Scoring and winning criterion

Standard rules apply. Shortest code in bytes wins.

Test cases

As lists of bytes ordered least-significant bit to most-significant bit and first byte to last byte in the list.

[85] -> [15]
[85, 85] -> [255, 0]
[85, 85, 85] -> [255, 15, 0]
[85, 85, 85, 85] -> [255, 255, 0, 0]
[85, 85, 85, 85, 85] -> [255, 255, 15, 0, 0]
[85, 85, 85, 85, 85, 85] -> [255, 255, 255, 0, 0, 0]
[85, 85, 85, 85, 85, 85, 85] -> [255, 255, 255, 15, 0, 0, 0]
[85, 85, 85, 85, 85, 85, 85, 85] -> [255, 255, 255, 255, 0, 0, 0, 0]
[170] -> [240]
[170, 170] -> [0, 255]
[170, 170, 170] -> [0, 240, 255]
[170, 170, 170, 170] -> [0, 0, 255, 255]
[170, 170, 170, 170, 170] -> [0, 0, 240, 255, 255]
[170, 170, 170, 170, 170, 170] -> [0, 0, 0, 255, 255, 255]
[170, 170, 170, 170, 170, 170, 170] -> [0, 0, 0, 240, 255, 255, 255]
[170, 170, 170, 170, 170, 170, 170, 170] -> [0, 0, 0, 0, 255, 255, 255, 255]
[208] -> [28]
[96] -> [40]
[155, 36] -> [37, 210]
[232, 33] -> [24, 114]
[174, 18, 247] -> [66, 191, 248]
[130, 143, 125] -> [48, 111, 157]
[76, 181, 117, 107] -> [122, 159, 46, 67]
[158, 238, 106, 124] -> [166, 232, 230, 223]
[233, 87, 232, 152, 182] -> [249, 72, 182, 117, 120]
[142, 61, 195, 199, 218] -> [114, 185, 220, 153, 214]
[107, 131, 170, 25, 103, 171] -> [25, 80, 27, 175, 244, 233]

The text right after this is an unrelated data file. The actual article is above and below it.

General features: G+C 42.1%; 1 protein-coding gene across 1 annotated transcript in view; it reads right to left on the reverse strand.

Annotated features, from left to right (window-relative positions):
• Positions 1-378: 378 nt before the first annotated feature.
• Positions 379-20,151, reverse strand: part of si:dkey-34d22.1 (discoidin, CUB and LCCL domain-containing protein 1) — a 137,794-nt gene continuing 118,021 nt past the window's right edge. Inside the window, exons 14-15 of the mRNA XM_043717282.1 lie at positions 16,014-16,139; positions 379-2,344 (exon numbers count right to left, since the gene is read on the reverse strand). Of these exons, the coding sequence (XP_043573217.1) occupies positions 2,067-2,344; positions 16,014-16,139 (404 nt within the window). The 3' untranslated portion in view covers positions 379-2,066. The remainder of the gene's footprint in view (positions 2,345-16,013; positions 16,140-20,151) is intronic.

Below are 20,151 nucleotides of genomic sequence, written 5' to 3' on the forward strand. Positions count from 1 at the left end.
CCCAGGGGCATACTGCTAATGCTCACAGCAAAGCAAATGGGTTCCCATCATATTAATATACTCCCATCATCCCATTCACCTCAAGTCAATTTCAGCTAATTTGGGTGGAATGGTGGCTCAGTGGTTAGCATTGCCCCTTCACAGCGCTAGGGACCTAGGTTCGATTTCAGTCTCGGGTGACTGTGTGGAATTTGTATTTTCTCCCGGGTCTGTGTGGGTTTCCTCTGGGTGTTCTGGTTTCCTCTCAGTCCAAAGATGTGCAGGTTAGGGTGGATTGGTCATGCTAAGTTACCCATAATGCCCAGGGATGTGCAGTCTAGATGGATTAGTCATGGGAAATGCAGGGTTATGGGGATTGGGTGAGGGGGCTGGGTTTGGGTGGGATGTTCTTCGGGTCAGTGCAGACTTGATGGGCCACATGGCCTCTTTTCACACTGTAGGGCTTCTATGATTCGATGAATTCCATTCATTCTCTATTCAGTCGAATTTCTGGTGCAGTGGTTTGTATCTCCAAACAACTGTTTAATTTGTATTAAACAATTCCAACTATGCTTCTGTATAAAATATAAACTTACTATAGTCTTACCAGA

[71, 41, 113, 118, 202, 26] -> [27, 237, 72, 220, 42, 134]
[30, 226, 236, 110, 111, 211, 202] -> [134, 170, 219, 216, 233, 126, 203]
[162, 53, 89, 29, 128, 172, 134] -> [112, 125, 32, 146, 23, 68, 178]
[112, 71, 252, 192, 100, 176, 108, 71] -> [188, 142, 74, 186, 104, 35, 113, 40]
[111, 58, 224, 222, 231, 246, 214, 200] -> [75, 232, 235, 142, 149, 187, 61, 238]

Same test cases in hex

These may look odd, but remember they are byte-wise from beginning to end, and bit-wise from least-significant to most-significant bit (i.e. in opposite directions).

55 -> 0F
55 55 -> FF 00
55 55 55 -> FF 0F 00
55 55 55 55 -> FF FF 00 00
55 55 55 55 55 -> FF FF 0F 00 00
55 55 55 55 55 55 -> FF FF FF 00 00 00
55 55 55 55 55 55 55 -> FF FF FF 0F 00 00 00
55 55 55 55 55 55 55 55 -> FF FF FF FF 00 00 00 00
AA -> F0
AA AA -> 00 FF
AA AA AA -> 00 F0 FF
AA AA AA AA -> 00 00 FF FF
AA AA AA AA AA -> 00 00 F0 FF FF
AA AA AA AA AA AA -> 00 00 00 FF FF FF
AA AA AA AA AA AA AA -> 00 00 00 F0 FF FF FF
AA AA AA AA AA AA AA AA -> 00 00 00 00 FF FF FF FF
D0 -> 1C
60 -> 28
9B 24 -> 25 D2
E8 21 -> 18 72
AE 12 F7 -> 42 BF F8
82 8F 7D -> 30 6F 9D
4C B5 75 6B -> 7A 9F 2E 43
9E EE 6A 7C -> A6 E8 E6 DF
E9 57 E8 98 B6 -> F9 48 B6 75 78
8E 3D C3 C7 DA -> 72 B9 DC 99 D6
6B 83 AA 19 67 AB -> 19 50 1B AF F4 E9
47 29 71 76 CA 1A -> 1B ED 48 DC 2A 86
1E E2 EC 6E 6F D3 CA -> 86 AA DB D8 E9 7E CB
A2 35 59 1D 80 AC 86 -> 70 7D 20 92 17 44 B2